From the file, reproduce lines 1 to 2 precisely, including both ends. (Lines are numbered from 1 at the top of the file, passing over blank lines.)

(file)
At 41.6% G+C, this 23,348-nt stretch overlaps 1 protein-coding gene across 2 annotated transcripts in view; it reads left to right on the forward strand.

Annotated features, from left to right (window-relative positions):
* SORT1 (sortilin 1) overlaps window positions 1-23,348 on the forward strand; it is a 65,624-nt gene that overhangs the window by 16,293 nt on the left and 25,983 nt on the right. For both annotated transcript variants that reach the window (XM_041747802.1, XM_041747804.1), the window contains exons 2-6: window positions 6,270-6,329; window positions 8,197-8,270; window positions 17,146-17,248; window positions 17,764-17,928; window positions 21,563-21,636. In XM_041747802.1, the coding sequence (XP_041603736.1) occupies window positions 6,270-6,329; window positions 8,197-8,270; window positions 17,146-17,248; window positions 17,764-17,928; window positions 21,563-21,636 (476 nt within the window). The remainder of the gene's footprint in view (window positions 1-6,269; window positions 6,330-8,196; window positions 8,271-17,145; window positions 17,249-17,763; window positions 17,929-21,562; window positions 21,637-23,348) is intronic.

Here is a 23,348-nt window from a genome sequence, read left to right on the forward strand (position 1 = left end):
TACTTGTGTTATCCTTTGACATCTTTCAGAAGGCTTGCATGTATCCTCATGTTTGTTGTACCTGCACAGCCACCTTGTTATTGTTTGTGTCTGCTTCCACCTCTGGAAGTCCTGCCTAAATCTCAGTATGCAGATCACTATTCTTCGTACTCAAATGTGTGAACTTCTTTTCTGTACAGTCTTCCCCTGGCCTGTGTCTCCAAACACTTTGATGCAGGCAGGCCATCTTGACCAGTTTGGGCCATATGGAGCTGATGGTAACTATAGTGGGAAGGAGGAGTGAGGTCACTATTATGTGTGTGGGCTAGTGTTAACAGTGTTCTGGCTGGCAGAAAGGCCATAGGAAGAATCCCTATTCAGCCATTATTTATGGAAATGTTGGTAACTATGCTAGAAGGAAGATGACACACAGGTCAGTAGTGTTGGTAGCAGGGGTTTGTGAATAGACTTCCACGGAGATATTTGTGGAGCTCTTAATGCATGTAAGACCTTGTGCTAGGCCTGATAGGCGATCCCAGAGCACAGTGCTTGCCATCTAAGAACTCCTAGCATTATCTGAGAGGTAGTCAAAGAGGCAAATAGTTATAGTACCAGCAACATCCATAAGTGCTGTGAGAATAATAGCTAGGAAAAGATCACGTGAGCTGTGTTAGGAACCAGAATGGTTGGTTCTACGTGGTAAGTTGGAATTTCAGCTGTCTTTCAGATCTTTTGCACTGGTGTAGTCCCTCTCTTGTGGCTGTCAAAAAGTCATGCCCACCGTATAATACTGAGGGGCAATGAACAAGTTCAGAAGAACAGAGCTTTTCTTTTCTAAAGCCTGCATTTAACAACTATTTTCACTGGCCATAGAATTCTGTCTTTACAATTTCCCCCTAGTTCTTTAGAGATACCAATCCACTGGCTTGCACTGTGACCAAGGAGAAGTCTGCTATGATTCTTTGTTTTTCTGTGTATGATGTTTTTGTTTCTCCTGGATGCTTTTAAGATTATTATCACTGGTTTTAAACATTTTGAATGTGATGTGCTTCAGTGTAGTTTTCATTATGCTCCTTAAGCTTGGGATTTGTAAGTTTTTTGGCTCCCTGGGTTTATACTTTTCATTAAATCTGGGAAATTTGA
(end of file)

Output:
At 41.6% G+C, this 23,348-nt stretch overlaps 1 protein-coding gene across 2 annotated transcripts in view; it reads left to right on the forward strand.

Annotated features, from left to right (window-relative positions):